2. Sans (Senses/Flavor) Coffees we purchase based purely on their flavor profile and region of origin.
    1. Cerro Los Tamales. This is a coffee in category «Spor», coffees we have a long relationship with the farmer. Coffee comes from the region Chalatenango. Sergio Ticas took over the farm over 20 years ago and has since then worked to improve coffee quality and farm conditions. In 2006 his coffee from Finca Los Planes came in 2nd in COE El Salvador.
    2. Coffee in our «Sans» selection from washing station Thunguri, located 2500meters over sea level! They are well known for only processing ripe berries
    3. Jesus A. Saavedra. «Spor» coffee from Columbia. We met Jesus a few years ago while Alex was visiting local farmers, and since then we have purchased everything he produces! A fantastic story of farmer and roaster relationship.

Any brew recommendations: recipes you would like to share.

  • Coarser grind for the Geisha. We grind 0,5 coarser than normal for Columbia on our EK43. Otherwise brew parameters are pretty standard when it comes to pour time, bloom etc.
  • Brew underextracted! Mathallen staff prefer brewing a little underextracted so the citrus tones are more prevalent.
  • Let it rest. With a coffee of this quality and complexity it is important to let it rest a short while – the flavors really come out as it cools.

What are your plans for the future and have these changed radically due to current times.

Thinking forward our goals and plans have not changed much. We may have set lower sales goals for this year, but our level of activity has not decreased – it has increased.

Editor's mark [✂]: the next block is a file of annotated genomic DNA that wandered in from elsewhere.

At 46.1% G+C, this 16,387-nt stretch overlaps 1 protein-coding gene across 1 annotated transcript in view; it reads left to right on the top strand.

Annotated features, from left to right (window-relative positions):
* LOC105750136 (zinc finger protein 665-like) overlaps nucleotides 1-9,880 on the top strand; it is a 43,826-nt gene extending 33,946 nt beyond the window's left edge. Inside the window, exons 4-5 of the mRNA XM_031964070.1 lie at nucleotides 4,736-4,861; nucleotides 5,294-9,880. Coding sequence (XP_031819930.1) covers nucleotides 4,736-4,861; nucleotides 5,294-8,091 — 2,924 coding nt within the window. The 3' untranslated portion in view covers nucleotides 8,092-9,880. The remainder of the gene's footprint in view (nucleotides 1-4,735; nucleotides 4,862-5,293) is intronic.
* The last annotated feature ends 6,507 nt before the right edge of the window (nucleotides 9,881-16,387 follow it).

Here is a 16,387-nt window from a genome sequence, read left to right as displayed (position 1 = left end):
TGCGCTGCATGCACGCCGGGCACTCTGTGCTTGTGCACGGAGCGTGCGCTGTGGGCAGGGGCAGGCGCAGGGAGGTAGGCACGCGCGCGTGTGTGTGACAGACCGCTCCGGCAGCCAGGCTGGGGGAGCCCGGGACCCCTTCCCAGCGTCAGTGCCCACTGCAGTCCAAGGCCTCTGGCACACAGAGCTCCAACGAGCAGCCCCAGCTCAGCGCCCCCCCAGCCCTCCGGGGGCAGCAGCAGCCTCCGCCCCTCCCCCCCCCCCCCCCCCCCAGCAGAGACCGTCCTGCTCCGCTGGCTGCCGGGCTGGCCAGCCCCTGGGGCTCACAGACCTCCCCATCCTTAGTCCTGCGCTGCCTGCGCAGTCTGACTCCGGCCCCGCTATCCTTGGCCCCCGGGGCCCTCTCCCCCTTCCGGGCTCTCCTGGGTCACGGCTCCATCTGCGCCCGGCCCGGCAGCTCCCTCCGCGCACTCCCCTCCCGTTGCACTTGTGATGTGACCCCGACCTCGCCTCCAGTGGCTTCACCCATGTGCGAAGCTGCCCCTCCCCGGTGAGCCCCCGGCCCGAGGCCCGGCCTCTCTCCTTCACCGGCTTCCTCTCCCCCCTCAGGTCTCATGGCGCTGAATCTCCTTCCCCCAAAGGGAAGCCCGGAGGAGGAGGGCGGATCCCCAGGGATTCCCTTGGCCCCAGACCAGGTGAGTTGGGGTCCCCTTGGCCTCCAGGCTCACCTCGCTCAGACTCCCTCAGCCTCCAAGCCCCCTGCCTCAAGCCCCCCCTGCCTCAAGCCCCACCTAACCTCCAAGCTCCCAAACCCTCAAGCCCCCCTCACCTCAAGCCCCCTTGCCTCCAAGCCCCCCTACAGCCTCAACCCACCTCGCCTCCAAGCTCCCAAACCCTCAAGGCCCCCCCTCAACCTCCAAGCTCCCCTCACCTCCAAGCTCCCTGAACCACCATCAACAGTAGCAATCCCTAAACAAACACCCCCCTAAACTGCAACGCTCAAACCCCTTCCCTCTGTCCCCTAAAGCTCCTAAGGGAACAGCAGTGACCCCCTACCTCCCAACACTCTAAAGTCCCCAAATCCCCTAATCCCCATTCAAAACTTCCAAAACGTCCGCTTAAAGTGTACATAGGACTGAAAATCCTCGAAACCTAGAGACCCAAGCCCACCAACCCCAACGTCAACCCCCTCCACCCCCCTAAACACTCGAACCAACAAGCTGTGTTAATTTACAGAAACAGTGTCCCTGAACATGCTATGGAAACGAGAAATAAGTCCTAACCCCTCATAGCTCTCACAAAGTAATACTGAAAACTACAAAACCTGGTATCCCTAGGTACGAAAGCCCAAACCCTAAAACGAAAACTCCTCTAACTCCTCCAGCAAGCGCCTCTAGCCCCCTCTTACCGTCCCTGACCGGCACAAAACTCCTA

We will continue to responsibly hold coffee & tea courses (more often with fewer participants), visit customers, hold activities, and work with them as closely as possible. Delivering fantastically roasted coffee, stable quality, delivery and customer service you can depend on are some of our strongest attributes, and we have no plans on changing this focus!

Are there any competitions you are keen to get involved with when things get back to normal

This depends on what happens this year, but we currently plan on participating in the Nordic Roast competition, and the regional and hopefully world roasting championships. We have also purchased in a Christmas coffee micro lot with the express purpose of winning some of the local christmas coffee tastings!

How did the current situation impact you and your customers?

As with every other industry we have been greatly impacted by the Covid-19 epidemic. Many of our customers closed partially or completely the first few months of lock-down, and we had to place several employees on furlow. Considering that we have still had a great year. The sales team has worked actively with our customers to help them through this period, and we have also seen increase in new customers. The fact that Norwegians were forced to vacation in Norway has greatly benefitted smaller, outlying communities – who have seen a tremendous growth this summer. The bigger cities, like Oslo and Bergen, have not seen the same growth as the countryside – but have delivered flat or postive growth over the summer.

Any words of wisdom or hope to share with our subscribers at this time.

My advice is that now, more than ever, we have to focus on the customer experience. There are fewer people on the streets, and that means that you have to make every sale count! We have seen that since people are not purchasing coffee or visiting a coffee bar every day, they are spending more when they do. Make sure you have products that you can easily up-sell/recommend to customers. Most people want to support their local coffee bar and there is a good chance that they are open to purchase wholebeans from you now.